Andrew Ross Sorkin Doesn’t Really Want to Arrest Glenn Greenwald for Committing Journalism

By

Star New York Times columnist and CNBC host Andrew Ross Sorkin pulled a bit of a David Gregory yesterday on television when he expressed his desire to punish not just Edward Snowden, but the reporter who published the NSA leaks too. "I would arrest him and now I'd almost arrest Glenn Greenwald, the journalist who seems to be out there, he wants to help him get to Ecuador," Sorkin said, prompting a blistering response from Greenwald, a frequent critic of both Sorkin and Gregory: "They're just courtiers doing what courtiers have always done: defending the royal court and attacking anyone who challenges or dissents from it. That's how they maintain their status and access within it." Today, Sorkin sincerely apologized.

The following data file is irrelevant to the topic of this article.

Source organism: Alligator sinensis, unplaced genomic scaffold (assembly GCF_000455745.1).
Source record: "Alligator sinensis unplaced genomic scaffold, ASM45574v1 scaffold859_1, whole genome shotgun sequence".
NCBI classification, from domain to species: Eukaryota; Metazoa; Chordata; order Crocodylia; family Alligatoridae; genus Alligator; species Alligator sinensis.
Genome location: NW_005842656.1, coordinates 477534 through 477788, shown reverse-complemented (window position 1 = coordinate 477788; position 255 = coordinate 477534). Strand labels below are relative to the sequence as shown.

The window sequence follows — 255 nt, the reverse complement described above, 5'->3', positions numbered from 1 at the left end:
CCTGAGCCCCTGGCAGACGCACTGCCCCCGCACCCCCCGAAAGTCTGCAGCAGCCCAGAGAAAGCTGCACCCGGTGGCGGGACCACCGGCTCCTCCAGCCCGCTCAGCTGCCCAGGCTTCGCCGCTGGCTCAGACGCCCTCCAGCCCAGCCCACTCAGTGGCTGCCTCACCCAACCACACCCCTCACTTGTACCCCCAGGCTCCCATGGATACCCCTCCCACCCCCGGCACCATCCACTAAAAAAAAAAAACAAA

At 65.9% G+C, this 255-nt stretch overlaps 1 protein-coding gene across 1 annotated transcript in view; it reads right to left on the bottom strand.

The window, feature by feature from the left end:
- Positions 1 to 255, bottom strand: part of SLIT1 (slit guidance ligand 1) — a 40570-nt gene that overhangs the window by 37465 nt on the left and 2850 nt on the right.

"I'd like to address something I said about Snowden yesterday in relation to that Snowden story and Glenn Greenwald, the Guardian journalist who broke the Snowden story," Sorkin explained on Squawkbox. "I put my foot in my mouth and I'm sorry about this, when I veered into hyperbole and suggested that he almost be arrested. That was the quote, and I have to say it didn't come out right and I misspoke. I'm sorry I said it that way, and I'm sorry I said it. I didn't realize actually the way I said it until later when I saw the clip." (Gregory had no such contrition, but at least his insinuation was framed as a question.)

"I overstepped with my language," said Sorkin. "I believe, of course, in the First Amendment and transparency." Greenwald, as one does these days, accepted the mea culpa in public: